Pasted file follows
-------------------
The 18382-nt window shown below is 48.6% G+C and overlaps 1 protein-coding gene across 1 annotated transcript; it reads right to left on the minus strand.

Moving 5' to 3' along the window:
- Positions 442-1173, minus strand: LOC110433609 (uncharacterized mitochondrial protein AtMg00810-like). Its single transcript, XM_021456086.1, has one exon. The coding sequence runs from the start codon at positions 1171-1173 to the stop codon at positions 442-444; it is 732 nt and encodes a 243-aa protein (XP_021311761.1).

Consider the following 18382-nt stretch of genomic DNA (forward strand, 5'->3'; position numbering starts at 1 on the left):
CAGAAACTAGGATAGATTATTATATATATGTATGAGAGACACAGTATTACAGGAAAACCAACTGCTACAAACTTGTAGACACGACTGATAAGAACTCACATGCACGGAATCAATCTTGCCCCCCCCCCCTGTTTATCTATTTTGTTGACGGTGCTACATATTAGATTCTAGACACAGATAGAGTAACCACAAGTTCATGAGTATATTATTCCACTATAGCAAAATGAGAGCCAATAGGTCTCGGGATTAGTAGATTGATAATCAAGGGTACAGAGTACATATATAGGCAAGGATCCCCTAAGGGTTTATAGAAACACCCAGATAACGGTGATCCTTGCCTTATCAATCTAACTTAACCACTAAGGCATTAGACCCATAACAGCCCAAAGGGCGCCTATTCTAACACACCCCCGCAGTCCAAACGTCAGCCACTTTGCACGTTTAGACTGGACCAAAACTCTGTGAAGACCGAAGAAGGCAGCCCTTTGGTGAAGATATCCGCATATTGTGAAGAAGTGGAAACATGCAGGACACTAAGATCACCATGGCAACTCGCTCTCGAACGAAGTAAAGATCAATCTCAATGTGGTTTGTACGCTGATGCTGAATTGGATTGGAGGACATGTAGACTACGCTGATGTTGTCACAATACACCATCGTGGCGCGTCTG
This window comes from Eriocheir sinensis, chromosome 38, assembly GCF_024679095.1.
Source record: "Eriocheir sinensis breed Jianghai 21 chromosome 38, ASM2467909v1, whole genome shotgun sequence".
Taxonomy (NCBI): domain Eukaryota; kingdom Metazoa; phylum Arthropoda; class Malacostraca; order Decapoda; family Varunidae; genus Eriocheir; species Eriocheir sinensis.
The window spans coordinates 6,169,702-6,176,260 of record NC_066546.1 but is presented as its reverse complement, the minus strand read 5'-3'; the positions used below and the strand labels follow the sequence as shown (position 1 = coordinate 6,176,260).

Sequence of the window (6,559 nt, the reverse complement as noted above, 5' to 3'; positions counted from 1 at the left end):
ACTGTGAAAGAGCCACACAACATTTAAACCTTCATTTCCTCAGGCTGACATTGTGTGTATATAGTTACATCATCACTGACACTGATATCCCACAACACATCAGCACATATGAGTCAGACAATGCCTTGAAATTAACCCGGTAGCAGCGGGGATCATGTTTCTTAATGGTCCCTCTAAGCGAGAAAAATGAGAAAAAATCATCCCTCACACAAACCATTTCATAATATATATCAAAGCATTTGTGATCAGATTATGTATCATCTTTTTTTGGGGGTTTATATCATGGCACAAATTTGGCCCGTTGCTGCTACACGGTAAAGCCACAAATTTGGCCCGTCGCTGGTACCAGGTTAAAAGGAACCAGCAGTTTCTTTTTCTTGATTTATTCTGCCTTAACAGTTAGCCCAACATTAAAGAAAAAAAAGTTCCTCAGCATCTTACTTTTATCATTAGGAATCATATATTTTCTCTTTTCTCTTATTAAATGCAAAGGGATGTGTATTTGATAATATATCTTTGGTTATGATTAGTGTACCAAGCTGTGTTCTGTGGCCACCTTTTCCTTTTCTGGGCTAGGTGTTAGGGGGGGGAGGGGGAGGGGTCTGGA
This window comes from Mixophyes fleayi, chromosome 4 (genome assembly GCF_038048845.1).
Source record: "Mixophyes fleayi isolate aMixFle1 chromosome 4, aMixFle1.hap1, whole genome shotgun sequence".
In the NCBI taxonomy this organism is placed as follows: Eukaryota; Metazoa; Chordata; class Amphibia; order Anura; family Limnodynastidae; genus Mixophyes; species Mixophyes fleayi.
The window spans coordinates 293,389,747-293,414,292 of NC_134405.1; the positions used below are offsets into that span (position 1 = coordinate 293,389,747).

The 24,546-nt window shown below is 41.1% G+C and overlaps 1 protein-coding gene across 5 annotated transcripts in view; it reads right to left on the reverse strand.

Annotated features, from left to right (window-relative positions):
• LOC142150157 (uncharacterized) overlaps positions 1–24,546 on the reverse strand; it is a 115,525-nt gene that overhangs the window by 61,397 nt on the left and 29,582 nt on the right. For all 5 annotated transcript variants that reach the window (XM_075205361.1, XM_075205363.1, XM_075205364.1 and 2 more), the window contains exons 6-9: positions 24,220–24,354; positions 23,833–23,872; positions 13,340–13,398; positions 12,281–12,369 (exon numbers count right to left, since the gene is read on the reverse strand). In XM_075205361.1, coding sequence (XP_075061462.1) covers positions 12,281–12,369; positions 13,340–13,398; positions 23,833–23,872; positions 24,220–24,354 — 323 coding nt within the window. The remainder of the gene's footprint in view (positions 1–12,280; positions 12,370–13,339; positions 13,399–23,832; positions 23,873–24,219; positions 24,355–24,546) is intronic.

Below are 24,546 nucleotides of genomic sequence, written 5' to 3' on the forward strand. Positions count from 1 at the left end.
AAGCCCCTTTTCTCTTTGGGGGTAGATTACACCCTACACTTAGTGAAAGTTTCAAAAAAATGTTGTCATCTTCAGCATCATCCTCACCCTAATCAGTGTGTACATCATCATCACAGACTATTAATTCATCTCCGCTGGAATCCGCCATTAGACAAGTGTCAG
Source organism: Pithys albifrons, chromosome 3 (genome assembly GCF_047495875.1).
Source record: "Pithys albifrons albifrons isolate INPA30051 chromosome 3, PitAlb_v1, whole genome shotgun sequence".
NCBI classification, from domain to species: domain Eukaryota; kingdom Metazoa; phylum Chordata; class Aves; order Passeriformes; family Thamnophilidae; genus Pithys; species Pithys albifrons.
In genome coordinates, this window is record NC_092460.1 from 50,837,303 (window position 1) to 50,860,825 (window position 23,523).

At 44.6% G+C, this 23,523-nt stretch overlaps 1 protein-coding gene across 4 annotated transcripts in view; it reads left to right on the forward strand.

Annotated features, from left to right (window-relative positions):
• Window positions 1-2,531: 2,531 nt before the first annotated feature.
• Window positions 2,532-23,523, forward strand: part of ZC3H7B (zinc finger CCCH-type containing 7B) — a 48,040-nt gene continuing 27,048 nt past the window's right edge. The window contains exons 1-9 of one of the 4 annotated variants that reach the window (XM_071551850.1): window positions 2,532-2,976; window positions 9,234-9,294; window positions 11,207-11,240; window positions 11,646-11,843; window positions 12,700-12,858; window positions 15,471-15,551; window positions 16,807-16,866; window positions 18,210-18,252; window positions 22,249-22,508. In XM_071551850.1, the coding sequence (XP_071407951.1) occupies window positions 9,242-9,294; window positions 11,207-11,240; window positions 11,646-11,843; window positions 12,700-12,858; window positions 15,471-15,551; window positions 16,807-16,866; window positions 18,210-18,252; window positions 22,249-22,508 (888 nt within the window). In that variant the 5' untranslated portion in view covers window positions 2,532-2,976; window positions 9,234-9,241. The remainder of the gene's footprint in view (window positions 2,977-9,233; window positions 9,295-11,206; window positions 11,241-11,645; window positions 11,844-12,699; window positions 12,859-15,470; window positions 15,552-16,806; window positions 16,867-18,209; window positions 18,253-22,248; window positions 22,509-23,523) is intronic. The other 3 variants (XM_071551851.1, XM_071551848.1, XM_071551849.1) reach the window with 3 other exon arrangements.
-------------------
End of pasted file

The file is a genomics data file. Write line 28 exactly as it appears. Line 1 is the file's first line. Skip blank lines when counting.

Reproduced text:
• Window positions 2,532-23,523, forward strand: part of ZC3H7B (zinc finger CCCH-type containing 7B) — a 48,040-nt gene continuing 27,048 nt past the window's right edge. The window contains exons 1-9 of one of the 4 annotated variants that reach the window (XM_071551850.1): window positions 2,532-2,976; window positions 9,234-9,294; window positions 11,207-11,240; window positions 11,646-11,843; window positions 12,700-12,858; window positions 15,471-15,551; window positions 16,807-16,866; window positions 18,210-18,252; window positions 22,249-22,508. In XM_071551850.1, the coding sequence (XP_071407951.1) occupies window positions 9,242-9,294; window positions 11,207-11,240; window positions 11,646-11,843; window positions 12,700-12,858; window positions 15,471-15,551; window positions 16,807-16,866; window positions 18,210-18,252; window positions 22,249-22,508 (888 nt within the window). In that variant the 5' untranslated portion in view covers window positions 2,532-2,976; window positions 9,234-9,241. The remainder of the gene's footprint in view (window positions 2,977-9,233; window positions 9,295-11,206; window positions 11,241-11,645; window positions 11,844-12,699; window positions 12,859-15,470; window positions 15,552-16,806; window positions 16,867-18,209; window positions 18,253-22,248; window positions 22,509-23,523) is intronic. The other 3 variants (XM_071551851.1, XM_071551848.1, XM_071551849.1) reach the window with 3 other exon arrangements.